Scaffolding stand-off ends with man's arrest

PUBLISHED : Wednesday, 07 May, 2014, 3:30am
UPDATED : Wednesday, 07 May, 2014, 3:30am

A suspected burglar refused to move from bamboo scaffolding during a six-hour stand-off with police at a block of luxury flats in Happy Valley.

When the 52-year-old Hong Kong resident was eventually arrested in the early hours of yesterday morning, police seized 30 watches and about 50 gold coins from his backpack, along with tools including a saw and a spanner. The value of the goods had not been determined.

Police are trying to trace the owners of the recovered items.

"We believe the watches and gold coins are stolen property," a police officer said, adding that investigations were continuing.

The drama began at 9.15pm on Monday, when a woman returned to her 11th-floor flat in Ventris Road to find a living room window pried open and a bedroom locked from the inside.

Police arrived and broke into the bedroom. Nobody was inside, but a watch had been stolen.

While searching the area, officers spotted a man attempting to escape by clambering down the bamboo scaffolding.

When he refused to come down, police negotiators and firefighters were called in.

After a six-hour stand-off, he relented and returned to the building, where he was arrested shortly after 3am. The man was being questioned last night and no charges had been laid.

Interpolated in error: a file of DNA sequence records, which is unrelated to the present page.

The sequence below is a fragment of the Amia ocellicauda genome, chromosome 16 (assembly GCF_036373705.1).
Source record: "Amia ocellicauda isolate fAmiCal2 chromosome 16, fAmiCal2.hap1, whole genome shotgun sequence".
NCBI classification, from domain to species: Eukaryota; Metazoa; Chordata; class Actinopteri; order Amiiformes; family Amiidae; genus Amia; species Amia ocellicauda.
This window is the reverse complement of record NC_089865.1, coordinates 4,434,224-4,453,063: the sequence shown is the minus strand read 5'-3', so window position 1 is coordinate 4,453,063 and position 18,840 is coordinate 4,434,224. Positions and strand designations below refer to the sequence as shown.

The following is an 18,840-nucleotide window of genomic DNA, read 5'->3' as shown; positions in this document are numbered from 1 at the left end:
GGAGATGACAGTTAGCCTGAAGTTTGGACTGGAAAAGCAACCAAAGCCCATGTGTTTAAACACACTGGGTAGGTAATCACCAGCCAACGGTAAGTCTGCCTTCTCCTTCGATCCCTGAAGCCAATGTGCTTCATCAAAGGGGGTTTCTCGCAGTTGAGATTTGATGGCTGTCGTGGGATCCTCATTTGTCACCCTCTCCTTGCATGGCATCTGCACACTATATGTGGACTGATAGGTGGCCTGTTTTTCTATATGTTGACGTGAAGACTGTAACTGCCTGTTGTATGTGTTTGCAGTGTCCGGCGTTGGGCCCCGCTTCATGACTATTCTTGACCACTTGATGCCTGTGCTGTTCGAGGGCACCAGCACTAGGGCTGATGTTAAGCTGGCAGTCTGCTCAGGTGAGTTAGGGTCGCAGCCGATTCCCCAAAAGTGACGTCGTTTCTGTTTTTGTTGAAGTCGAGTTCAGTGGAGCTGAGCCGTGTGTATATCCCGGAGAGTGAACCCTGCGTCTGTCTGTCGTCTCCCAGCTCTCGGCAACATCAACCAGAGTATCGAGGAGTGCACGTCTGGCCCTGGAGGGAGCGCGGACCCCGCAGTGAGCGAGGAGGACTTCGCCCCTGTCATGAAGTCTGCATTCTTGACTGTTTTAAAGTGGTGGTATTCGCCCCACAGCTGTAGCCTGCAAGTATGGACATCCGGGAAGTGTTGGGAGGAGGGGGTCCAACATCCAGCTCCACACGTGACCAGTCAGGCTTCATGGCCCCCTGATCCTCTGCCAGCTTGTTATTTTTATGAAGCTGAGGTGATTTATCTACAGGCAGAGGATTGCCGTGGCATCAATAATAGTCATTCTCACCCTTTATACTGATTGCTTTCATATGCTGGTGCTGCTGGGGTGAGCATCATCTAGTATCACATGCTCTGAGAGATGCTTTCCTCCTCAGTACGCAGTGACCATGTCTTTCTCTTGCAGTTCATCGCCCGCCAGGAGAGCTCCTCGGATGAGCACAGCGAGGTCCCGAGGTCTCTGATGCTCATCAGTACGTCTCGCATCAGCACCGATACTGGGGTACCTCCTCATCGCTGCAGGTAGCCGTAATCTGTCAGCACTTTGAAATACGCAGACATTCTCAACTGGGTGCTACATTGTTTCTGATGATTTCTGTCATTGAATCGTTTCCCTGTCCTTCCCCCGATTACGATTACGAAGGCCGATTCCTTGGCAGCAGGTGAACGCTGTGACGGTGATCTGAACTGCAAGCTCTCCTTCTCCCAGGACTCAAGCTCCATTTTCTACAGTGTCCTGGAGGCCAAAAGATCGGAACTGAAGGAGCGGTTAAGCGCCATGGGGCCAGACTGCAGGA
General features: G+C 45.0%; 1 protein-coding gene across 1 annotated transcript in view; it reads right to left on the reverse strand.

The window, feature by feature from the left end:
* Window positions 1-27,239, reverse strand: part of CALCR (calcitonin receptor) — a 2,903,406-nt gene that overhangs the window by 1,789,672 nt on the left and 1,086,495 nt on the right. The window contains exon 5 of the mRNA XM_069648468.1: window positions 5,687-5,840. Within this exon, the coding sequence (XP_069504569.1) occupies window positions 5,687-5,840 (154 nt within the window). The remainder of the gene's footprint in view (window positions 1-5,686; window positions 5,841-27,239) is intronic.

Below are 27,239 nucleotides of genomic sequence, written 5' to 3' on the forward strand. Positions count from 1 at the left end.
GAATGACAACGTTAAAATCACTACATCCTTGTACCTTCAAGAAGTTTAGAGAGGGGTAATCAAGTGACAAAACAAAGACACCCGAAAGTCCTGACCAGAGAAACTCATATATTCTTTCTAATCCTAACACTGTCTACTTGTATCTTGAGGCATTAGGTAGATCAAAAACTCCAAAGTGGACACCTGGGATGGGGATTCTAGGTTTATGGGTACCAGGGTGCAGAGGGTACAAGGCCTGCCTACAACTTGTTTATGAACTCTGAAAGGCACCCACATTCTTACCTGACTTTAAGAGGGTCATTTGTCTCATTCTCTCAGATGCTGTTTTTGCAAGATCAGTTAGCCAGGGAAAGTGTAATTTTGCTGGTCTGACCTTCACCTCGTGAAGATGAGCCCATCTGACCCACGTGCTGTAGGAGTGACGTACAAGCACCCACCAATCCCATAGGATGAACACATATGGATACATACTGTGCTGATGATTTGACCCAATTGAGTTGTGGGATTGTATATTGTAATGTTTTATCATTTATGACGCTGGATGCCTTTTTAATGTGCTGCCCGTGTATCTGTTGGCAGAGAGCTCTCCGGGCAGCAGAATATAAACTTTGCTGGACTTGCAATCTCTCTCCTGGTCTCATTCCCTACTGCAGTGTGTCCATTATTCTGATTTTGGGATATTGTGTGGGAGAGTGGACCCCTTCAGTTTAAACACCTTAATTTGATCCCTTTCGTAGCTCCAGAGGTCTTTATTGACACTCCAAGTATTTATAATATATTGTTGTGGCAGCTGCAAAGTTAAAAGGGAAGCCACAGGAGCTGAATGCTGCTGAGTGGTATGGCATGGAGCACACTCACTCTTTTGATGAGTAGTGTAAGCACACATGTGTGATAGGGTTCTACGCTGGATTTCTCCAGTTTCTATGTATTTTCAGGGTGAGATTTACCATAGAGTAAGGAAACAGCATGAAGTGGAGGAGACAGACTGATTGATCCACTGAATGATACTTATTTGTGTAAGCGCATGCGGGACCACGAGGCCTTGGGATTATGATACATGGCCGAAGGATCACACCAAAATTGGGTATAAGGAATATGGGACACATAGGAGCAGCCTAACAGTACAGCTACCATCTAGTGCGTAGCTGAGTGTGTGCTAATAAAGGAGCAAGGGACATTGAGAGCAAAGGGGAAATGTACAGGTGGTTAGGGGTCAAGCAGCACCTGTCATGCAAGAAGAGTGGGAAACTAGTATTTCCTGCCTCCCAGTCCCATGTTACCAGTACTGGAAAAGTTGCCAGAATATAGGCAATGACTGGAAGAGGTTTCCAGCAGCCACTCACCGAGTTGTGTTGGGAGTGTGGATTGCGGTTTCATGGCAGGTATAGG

Police are trying to track the owners of the items the man was found with, and asked anyone with information to call 3660 7545 or 3660 7546.

In a separate incident, police arrested two male visitors from the mainland in Sir Cecil's Ride near Jardine's Lookout on Monday after seizing burglary equipment from their backpacks.

The two men, aged 30 and 36, were seen acting suspiciously on Mount Butler Road at about 2.15pm. They tried to escape but were arrested after a brief chase.

Despite a series of high-profile burglaries at luxury flats in recent months, the overall number of cases has declined since 2010. There were 3,573 burglaries last year, down 15 per cent on 2012.